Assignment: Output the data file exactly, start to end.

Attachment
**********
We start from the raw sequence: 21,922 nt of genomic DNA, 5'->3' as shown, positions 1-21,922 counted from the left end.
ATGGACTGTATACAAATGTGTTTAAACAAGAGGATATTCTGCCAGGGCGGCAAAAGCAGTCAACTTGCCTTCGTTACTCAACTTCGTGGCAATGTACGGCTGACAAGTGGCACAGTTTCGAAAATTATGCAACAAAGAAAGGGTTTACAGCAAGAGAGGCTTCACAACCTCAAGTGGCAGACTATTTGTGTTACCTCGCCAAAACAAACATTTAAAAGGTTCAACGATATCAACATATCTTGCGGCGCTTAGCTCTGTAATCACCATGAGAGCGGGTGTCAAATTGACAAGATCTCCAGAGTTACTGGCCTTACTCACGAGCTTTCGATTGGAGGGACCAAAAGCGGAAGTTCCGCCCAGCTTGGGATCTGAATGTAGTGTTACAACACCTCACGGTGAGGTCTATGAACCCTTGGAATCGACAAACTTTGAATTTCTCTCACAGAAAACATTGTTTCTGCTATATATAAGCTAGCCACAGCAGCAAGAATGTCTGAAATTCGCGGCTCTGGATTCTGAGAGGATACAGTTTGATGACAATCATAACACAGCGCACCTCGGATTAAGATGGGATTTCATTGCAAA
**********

We start from the raw sequence: 21,922 nt of genomic DNA, 5'->3' as shown, positions 1-21,922 counted from the left end.
ATGGACTGTATACAAATGTGTTTAAACAAGAGGATATTCTGCCAGGGCGGCAAAAGCAGTCAACTTGCCTTCGTTACTCAACTTCGTGGCAATGTACGGCTGACAAGTGGCACAGTTTCGAAAATTATGCAACAAAGAAAGGGTTTACAGCAAGAGAGGCTTCACAACCTCAAGTGGCAGACTATTTGTGTTACCTCGCCAAAACAAACATTTAAAAGGTTCAACGATATCAACATATCTTGCGGCGCTTAGCTCTGTAATCACCATGAGAGCGGGTGTCAAATTGACAAGATCTCCAGAGTTACTGGCCTTACTCACGAGCTTTCGATTGGAGGGACCAAAAGCGGAAGTTCCGCCCAGCTTGGGATCTGAATGTAGTGTTACAACACCTCACGGTGAGGTCTATGAACCCTTGGAATCGACAAACTTTGAATTTCTCTCACAGAAAACATTGTTTCTGCTATATATAAGCTAGCCACAGCAGCAAGAATGTCTGAAATTCGCGGCTCTGGATTCTGAGAGGATACAGTTTGATGACAATCATAACACAGCGCACCTCGGATTAAGATGGGATTTCATTGCAAA